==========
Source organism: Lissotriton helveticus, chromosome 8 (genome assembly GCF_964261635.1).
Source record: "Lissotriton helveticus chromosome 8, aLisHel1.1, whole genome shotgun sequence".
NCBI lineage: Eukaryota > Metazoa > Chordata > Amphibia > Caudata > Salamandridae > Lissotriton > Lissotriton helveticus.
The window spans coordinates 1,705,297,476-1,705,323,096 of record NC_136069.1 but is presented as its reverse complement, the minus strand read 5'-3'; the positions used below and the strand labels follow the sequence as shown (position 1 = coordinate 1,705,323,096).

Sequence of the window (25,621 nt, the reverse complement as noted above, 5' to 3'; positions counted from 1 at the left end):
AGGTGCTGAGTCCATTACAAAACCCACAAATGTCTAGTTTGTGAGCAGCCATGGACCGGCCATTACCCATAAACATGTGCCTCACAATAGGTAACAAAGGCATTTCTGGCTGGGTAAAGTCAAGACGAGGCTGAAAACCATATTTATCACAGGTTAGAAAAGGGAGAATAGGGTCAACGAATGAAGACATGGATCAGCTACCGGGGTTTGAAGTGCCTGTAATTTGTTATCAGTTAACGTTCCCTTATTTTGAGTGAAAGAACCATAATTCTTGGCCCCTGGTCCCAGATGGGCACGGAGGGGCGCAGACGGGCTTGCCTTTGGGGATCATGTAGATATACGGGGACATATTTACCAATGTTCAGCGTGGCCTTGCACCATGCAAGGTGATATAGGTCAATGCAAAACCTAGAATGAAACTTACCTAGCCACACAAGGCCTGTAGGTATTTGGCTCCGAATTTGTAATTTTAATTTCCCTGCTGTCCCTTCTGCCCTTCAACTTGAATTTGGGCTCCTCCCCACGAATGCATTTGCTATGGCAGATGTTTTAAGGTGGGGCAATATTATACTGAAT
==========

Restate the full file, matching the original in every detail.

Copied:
Source organism: Lissotriton helveticus, chromosome 8 (genome assembly GCF_964261635.1).
Source record: "Lissotriton helveticus chromosome 8, aLisHel1.1, whole genome shotgun sequence".
NCBI lineage: Eukaryota > Metazoa > Chordata > Amphibia > Caudata > Salamandridae > Lissotriton > Lissotriton helveticus.
The window spans coordinates 1,705,297,476-1,705,323,096 of record NC_136069.1 but is presented as its reverse complement, the minus strand read 5'-3'; the positions used below and the strand labels follow the sequence as shown (position 1 = coordinate 1,705,323,096).

Sequence of the window (25,621 nt, the reverse complement as noted above, 5' to 3'; positions counted from 1 at the left end):
AGGTGCTGAGTCCATTACAAAACCCACAAATGTCTAGTTTGTGAGCAGCCATGGACCGGCCATTACCCATAAACATGTGCCTCACAATAGGTAACAAAGGCATTTCTGGCTGGGTAAAGTCAAGACGAGGCTGAAAACCATATTTATCACAGGTTAGAAAAGGGAGAATAGGGTCAACGAATGAAGACATGGATCAGCTACCGGGGTTTGAAGTGCCTGTAATTTGTTATCAGTTAACGTTCCCTTATTTTGAGTGAAAGAACCATAATTCTTGGCCCCTGGTCCCAGATGGGCACGGAGGGGCGCAGACGGGCTTGCCTTTGGGGATCATGTAGATATACGGGGACATATTTACCAATGTTCAGCGTGGCCTTGCACCATGCAAGGTGATATAGGTCAATGCAAAACCTAGAATGAAACTTACCTAGCCACACAAGGCCTGTAGGTATTTGGCTCCGAATTTGTAATTTTAATTTCCCTGCTGTCCCTTCTGCCCTTCAACTTGAATTTGGGCTCCTCCCCACGAATGCATTTGCTATGGCAGATGTTTTAAGGTGGGGCAATATTATACTGAAT